"Please select what kind of key you want"

David Shaw dshaw at jabberwocky.com
Mon Feb 23 01:48:42 CET 2009

On Feb 22, 2009, at 6:54 PM, gerry_lowry (alliston ontario canada)  

> Preamble
> ----------
> Michael W. Lucas on page 73 in Chapter 4 of "PGP & GPG:  Email for  
> the Practical Paranoid",
> No Starch Press, (c) 2006, shows the following choices for
> "Please select what kind of key you want":
>   (1) DSA and Elgamal (default)
>   (2) DSA (sign only)
>   (5) RSA (sign only)
> Michael recommends choosing "5" which turns out to be a disadvantage
> that one might not discover until the first time that she/he  
> attempts to
> encrypt something.

He recommends a RSA signing key and later adding a subkey for  
encryption.  This is only a problem if someone does part 1 (the  
signing key) of his recommendation and skips part 2 (the encryption  

> AFAIK, other people can still encrypt for the user who has selected  
> "5"
> above.  And the user can decrypt whatever she/he receives.

This is not correct.  A sign only key means sign only.  It has no  
encryption capability.  That's why you need a subkey to handle the  

> I do not recall Michael discussing the solution to the problems
> caused by selecting just "(5) RSA (sign only)", although, since his
> book is written for a beginner audience, I do think he should
> have addressed this problem.  Nevertheless, I found his book
> still quite helpful.
> -----------------
> Especially because of my experience mentioned above, I tend to pay  
> attention
> to the text that follows  "Please select what kind of key you want".
> The Windows' version that I used matches Michael's text:
>> gpg --gen-key
>           gpg (GnuPG) 1.4.9; Copyright (C) 2008 Free Software  
> Foundation, Inc.
>           Please select what kind of key you want:
>              (1) DSA and Elgamal (default)
>              (2) DSA (sign only)
>              (5) RSA (sign only)
>> From "gpg  --edit-key    ID    addkey",  I also get
>              (2) DSA (sign only)
>              (4) Elgamal (encrypt only)
>              (5) RSA (sign only)
>              (6) RSA (encrypt only)
>     ----------------------------------  where's (3)
>              (3) ??????????????
> Why is there no "(3)" in the above two lists [gen-key list, addkey  
> list]?

(3) and (7) are special cases for advanced users.  They do not show up  
in the menu unless the "--expert" flag is given.  They let you create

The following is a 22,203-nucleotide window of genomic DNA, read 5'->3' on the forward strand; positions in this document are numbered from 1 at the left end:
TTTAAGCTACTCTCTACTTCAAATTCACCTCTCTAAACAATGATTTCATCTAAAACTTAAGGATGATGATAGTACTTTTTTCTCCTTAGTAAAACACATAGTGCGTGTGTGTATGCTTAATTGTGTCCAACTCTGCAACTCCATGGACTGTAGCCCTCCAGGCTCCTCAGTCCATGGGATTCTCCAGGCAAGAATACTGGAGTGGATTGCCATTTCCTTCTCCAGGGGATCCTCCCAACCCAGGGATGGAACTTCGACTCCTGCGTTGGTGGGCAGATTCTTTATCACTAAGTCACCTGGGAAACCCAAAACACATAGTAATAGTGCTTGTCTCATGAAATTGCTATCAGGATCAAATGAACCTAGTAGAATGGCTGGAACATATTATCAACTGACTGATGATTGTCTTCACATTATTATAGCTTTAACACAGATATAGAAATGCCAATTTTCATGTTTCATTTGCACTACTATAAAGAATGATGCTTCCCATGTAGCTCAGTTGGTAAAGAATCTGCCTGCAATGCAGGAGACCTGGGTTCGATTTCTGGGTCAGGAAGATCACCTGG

a key with any features that you want (for example, you could create a  
RSA key that can sign and encrypt with a single key and not need  
subkeys at all).  This is for advanced use only.

> Why are choices "(4) Elgamal (encrypt only)" and "(6) RSA (encrypt  
> only)"
> not present in the "gen-key" list?

They are not meaningful there.  gen-key creates a primary key, and as  
per the OpenPGP standard, a primary key must be able to issue  
certification signatures.  An encrypt only key, by definition, cannot  
issue signatures.

> Why is choices "(1) DSA and Elgamal (default)" not present in the  
> "addkey" list?

Again, not meaningful there.  addkey creates subkeys.  DSA+Elgamal is  
not a subkey (it's a shortcut for specifying a DSA primary and an  
Elgamal subkey).

> ============  http://www.netbsd.org/developers/pgp.html   
> ==============
> shows different choices for "gpg --gen-key":
>   (1) DSA and ElGamal (default)
>   (2) DSA (sign only)
>   (4) ElGamal (sign and encrypt)
>   (5) RSA (sign only)
> Exploring further "Please select what kind of key you want" via  
> Google,
> I get the impression that there's potentially a standard that might  
> read something like:
>     position (1) should always be __________;
>     position (2) should always be __________;
>     position (3) should always be __________; et cetera
> and for any position, you can offer nothing, sign only, encrypt  
> only, or sign and encrypt together.
> Is that the case with regards to developer guidelines?

No.  The numbers have changed in the past, and may well change in the  

> Also, I'm guessing that although a developer might opt out of  
> creating a key of type X,
> regardless, the developer must presumably support a complete set of  
> encryption/decryption
> choices for the purpose of processing public and private keys  
> properly.  Is this the case?

Not really.  It is true that the developer can choose to not allow  
creating certain key types in their OpenPGP program.  It is also true,  
though, that the developer can choose to not support an algorithm at  
all.  The only algorithms that are required to be supported are DSA  
for signing, Elgamal for encryption, 3DES as a symmetric cipher, and  
SHA-1 as a hash.  Strictly speaking, everything else is optional.  Of  
course, most programs support a good chunk of the optional algorithms.


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